Just like how the Hyundai Sonata morphed from dull NF to four-door coupe style YF, this stylish new Kia Optima bears zero resemblance to its anonymously styled three-box predecessor. Completing the Peter Schreyer design-led range transformation after the Forte, Sorento and Sportage, the new Optima (Magentis in some markets) had input from Kia’s European and US studios and reinforces a “signature look” for the brand, just like how you know a BMW when you see one.

The new Optima is longer and wider, but lower than the vehicle it replaces, and the 2795 mm wheelbase (identical to the Sonata’s) is only 5 mm short of the Honda Accord’s 2800 mm. The Mondeo still remains the class leader with a 2,850mm wheelbase. The Optima is powered by the Theta II engine family; US buyers can choose between a 2.4-litre GDI, a 2.0-litre GDI turbo or a 2.4-litre hybrid.


The hybrid, which should share much of its tech with the just launched Sonata Hybrid, will be available next year. The GDI twin-scroll turbocharged engine sounds delicious though; 274 bhp and 365 Nm of torque from 1,800 rpm to 4,500 rpm. Kia doesn’t quote performance or consumption figures, but the same engine in the just launched Sonata 2.0T does 7.8 km/l in the city and 12 km/l on the highway. Transmission is a six-speed auto with Sportmatic manual mode.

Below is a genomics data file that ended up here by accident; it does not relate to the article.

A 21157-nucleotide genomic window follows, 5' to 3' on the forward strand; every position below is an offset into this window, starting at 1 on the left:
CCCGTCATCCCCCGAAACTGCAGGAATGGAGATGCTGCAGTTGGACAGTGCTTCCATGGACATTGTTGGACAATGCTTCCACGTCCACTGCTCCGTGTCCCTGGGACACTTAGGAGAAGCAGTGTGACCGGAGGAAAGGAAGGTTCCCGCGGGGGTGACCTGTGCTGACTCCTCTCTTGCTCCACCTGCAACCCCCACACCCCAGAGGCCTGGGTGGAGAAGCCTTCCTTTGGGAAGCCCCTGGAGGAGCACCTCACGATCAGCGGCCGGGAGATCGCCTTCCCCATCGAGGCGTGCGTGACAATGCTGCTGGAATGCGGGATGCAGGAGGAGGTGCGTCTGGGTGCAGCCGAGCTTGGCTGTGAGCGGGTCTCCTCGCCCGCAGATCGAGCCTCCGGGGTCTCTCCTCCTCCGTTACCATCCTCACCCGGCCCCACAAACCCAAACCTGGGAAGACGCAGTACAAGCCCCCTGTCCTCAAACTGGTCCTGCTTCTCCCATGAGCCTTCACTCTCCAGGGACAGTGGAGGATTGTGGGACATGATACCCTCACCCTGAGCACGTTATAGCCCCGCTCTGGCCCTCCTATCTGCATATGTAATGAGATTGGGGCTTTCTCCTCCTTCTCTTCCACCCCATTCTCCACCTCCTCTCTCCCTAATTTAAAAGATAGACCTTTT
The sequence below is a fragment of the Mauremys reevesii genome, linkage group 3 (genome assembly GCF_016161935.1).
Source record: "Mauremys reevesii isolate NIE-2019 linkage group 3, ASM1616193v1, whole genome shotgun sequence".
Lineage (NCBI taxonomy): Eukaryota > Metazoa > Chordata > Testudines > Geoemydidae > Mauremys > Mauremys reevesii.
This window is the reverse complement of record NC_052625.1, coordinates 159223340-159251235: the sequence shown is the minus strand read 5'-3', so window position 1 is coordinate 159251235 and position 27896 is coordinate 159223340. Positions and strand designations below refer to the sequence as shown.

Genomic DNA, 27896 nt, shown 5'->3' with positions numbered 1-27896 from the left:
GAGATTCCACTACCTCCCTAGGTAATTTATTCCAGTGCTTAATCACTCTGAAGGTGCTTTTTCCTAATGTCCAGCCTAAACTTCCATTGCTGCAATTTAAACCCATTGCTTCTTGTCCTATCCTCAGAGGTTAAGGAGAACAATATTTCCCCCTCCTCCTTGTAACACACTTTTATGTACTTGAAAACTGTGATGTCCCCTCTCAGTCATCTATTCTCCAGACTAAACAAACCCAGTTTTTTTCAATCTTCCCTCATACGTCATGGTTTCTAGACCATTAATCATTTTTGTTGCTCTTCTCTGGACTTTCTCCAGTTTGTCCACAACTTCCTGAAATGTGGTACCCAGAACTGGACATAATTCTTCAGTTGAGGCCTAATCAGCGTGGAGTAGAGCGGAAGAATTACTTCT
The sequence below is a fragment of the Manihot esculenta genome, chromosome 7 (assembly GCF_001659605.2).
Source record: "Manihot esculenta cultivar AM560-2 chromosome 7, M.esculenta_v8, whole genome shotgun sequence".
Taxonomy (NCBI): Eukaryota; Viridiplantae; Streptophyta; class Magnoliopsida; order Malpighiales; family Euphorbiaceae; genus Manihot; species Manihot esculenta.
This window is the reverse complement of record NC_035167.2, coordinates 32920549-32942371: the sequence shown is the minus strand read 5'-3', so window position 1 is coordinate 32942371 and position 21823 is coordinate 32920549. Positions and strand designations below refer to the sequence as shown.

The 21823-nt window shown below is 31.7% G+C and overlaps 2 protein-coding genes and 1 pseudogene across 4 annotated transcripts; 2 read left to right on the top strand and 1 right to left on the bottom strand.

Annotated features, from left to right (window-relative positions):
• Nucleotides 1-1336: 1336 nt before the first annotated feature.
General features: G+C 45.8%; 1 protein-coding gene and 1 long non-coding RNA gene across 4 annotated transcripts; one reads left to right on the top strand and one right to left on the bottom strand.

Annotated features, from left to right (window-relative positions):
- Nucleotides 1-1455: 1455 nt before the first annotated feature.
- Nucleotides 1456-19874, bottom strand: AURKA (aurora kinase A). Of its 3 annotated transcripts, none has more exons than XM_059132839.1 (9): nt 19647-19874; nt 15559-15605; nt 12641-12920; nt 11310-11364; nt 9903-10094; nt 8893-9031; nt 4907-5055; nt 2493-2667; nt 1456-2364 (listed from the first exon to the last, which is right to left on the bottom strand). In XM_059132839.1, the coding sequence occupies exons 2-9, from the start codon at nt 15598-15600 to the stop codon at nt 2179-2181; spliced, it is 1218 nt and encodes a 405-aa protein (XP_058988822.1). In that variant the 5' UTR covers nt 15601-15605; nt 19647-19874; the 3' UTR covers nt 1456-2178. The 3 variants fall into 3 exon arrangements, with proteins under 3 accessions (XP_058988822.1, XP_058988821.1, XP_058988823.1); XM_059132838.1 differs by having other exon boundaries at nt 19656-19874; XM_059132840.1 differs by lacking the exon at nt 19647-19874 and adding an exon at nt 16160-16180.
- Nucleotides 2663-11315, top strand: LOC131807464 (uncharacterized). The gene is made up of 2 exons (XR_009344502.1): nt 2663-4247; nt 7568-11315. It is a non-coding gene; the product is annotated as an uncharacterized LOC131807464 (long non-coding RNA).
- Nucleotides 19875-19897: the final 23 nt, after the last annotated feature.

The interior looks pretty much identical to the sketch we previously showed you. The instruments are sandwiched by air con vents on each side and it’s linked to a centre stack angled towards the driver, creating a cockpit that wraps around the pilot. Also contributing to this cozy, sporty feel is a high centre tunnel and short shifter. Look closely and you can see a leather strip outlining the “driver’s area” of the dashboard. Those who love having a lot of buttons will like the Optima’s steering wheel, which has controls on every spoke, besides shift paddles for the auto ‘box. Very nice.

The engine mix for Europe will be different for the new Optima. Lovers of oil burners will be able to buy an Optima with a 1.7 litre VGT turbodiesel engine, and there will also be a 2.0 CVVL engine, which is something I’ve never heard from Kia before. Looks like their 2.0 litre has been upgraded even further to have variable valve lift, as I’m guessing the L in CVVL means Lift.

Have a closer look at the gallery after the jump.

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